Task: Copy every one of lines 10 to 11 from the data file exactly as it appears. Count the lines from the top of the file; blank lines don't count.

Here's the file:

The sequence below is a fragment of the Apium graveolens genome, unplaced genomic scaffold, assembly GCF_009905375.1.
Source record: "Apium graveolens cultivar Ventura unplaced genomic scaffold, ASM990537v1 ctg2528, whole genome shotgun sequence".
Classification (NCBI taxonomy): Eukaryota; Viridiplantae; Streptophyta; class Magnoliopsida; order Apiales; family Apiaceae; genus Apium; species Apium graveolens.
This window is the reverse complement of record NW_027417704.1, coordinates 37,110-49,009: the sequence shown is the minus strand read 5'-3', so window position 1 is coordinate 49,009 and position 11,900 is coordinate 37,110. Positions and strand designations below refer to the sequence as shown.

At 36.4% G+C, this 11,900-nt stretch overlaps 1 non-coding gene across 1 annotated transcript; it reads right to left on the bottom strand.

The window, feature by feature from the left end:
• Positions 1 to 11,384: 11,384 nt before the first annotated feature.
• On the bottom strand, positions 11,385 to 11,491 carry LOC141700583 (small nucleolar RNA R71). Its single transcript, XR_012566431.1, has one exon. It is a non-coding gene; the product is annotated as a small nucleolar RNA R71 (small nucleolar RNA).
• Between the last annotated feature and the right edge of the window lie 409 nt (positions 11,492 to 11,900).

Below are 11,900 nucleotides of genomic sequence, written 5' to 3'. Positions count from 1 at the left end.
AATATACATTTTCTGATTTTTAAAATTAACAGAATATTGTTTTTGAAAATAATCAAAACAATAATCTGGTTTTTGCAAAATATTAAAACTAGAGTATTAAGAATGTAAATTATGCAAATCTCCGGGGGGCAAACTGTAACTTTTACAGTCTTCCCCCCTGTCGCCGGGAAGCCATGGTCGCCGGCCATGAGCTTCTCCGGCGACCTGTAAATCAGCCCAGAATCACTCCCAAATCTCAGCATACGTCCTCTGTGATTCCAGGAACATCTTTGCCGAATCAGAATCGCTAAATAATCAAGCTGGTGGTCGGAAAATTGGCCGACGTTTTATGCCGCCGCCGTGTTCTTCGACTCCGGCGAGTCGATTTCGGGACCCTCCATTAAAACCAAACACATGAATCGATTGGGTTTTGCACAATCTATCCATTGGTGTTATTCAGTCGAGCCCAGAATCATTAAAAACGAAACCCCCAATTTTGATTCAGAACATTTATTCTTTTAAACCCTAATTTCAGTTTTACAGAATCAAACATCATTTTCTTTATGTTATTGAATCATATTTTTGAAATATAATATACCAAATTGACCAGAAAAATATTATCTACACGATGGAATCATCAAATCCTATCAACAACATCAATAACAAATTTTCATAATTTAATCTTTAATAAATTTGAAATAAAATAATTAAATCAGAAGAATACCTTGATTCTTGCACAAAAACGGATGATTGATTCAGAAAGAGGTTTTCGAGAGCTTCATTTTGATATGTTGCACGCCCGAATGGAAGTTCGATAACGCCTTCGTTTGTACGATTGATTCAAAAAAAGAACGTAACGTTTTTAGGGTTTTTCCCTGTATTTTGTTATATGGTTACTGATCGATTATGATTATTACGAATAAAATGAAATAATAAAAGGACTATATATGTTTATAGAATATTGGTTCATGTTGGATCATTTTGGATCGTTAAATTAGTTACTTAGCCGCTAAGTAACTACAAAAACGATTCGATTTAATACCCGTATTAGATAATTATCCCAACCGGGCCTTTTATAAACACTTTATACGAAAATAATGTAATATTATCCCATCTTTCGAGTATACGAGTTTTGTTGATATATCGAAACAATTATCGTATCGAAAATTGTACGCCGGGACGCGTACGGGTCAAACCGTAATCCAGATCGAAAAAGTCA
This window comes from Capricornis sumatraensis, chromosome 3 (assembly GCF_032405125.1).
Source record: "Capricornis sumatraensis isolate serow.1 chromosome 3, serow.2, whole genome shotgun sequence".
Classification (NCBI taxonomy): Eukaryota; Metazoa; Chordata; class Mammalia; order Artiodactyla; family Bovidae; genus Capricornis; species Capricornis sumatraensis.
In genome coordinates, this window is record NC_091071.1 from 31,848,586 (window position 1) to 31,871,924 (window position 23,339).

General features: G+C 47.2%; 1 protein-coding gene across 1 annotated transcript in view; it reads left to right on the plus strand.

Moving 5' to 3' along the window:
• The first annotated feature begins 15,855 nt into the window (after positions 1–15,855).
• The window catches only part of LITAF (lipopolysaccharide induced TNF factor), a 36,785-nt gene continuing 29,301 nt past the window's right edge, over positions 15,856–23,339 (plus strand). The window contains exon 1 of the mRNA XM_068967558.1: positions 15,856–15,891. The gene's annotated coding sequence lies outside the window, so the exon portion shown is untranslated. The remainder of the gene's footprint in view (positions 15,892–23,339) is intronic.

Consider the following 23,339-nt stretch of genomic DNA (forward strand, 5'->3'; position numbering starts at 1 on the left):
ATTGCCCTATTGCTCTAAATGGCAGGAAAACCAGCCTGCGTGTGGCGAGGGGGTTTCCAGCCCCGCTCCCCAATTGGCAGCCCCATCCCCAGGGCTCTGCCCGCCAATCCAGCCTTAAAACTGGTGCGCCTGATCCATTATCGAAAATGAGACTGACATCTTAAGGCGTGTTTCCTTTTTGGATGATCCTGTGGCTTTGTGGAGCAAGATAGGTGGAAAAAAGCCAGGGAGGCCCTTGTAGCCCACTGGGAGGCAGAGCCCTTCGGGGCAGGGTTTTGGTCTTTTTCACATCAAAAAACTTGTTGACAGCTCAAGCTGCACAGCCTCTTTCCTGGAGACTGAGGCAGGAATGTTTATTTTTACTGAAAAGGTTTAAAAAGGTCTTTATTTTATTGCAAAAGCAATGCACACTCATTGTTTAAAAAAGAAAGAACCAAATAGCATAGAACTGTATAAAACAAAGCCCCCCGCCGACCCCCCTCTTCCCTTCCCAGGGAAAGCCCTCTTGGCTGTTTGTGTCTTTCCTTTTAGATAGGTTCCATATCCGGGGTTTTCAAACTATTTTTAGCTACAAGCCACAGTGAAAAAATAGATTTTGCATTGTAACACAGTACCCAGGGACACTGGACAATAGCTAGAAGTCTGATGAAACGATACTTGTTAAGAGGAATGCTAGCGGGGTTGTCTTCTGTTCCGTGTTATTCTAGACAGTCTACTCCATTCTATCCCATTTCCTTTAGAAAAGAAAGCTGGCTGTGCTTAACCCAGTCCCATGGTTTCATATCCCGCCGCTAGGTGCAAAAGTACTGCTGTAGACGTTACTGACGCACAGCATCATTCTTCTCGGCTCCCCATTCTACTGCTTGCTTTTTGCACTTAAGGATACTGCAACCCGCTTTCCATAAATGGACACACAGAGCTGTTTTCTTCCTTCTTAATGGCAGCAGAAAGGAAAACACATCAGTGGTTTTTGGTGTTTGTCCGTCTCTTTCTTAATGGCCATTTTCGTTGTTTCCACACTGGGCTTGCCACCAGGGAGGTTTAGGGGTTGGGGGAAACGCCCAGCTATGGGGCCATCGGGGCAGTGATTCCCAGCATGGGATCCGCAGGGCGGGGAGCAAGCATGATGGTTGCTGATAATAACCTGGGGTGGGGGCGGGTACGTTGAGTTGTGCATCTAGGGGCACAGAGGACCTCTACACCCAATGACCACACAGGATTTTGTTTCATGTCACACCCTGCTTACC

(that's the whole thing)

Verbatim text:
Below are 11,900 nucleotides of genomic sequence, written 5' to 3'. Positions count from 1 at the left end.
AATATACATTTTCTGATTTTTAAAATTAACAGAATATTGTTTTTGAAAATAATCAAAACAATAATCTGGTTTTTGCAAAATATTAAAACTAGAGTATTAAGAATGTAAATTATGCAAATCTCCGGGGGGCAAACTGTAACTTTTACAGTCTTCCCCCCTGTCGCCGGGAAGCCATGGTCGCCGGCCATGAGCTTCTCCGGCGACCTGTAAATCAGCCCAGAATCACTCCCAAATCTCAGCATACGTCCTCTGTGATTCCAGGAACATCTTTGCCGAATCAGAATCGCTAAATAATCAAGCTGGTGGTCGGAAAATTGGCCGACGTTTTATGCCGCCGCCGTGTTCTTCGACTCCGGCGAGTCGATTTCGGGACCCTCCATTAAAACCAAACACATGAATCGATTGGGTTTTGCACAATCTATCCATTGGTGTTATTCAGTCGAGCCCAGAATCATTAAAAACGAAACCCCCAATTTTGATTCAGAACATTTATTCTTTTAAACCCTAATTTCAGTTTTACAGAATCAAACATCATTTTCTTTATGTTATTGAATCATATTTTTGAAATATAATATACCAAATTGACCAGAAAAATATTATCTACACGATGGAATCATCAAATCCTATCAACAACATCAATAACAAATTTTCATAATTTAATCTTTAATAAATTTGAAATAAAATAATTAAATCAGAAGAATACCTTGATTCTTGCACAAAAACGGATGATTGATTCAGAAAGAGGTTTTCGAGAGCTTCATTTTGATATGTTGCACGCCCGAATGGAAGTTCGATAACGCCTTCGTTTGTACGATTGATTCAAAAAAAGAACGTAACGTTTTTAGGGTTTTTCCCTGTATTTTGTTATATGGTTACTGATCGATTATGATTATTACGAATAAAATGAAATAATAAAAGGACTATATATGTTTATAGAATATTGGTTCATGTTGGATCATTTTGGATCGTTAAATTAGTTACTTAGCCGCTAAGTAACTACAAAAACGATTCGATTTAATACCCGTATTAGATAATTATCCCAACCGGGCCTTTTATAAACACTTTATACGAAAATAATGTAATATTATCCCATCTTTCGAGTATACGAGTTTTGTTGATATATCGAAACAATTATCGTATCGAAAATTGTACGCCGGGACGCGTACGGGTCAAACCGTAATCCAGATCGAAAAAGTCA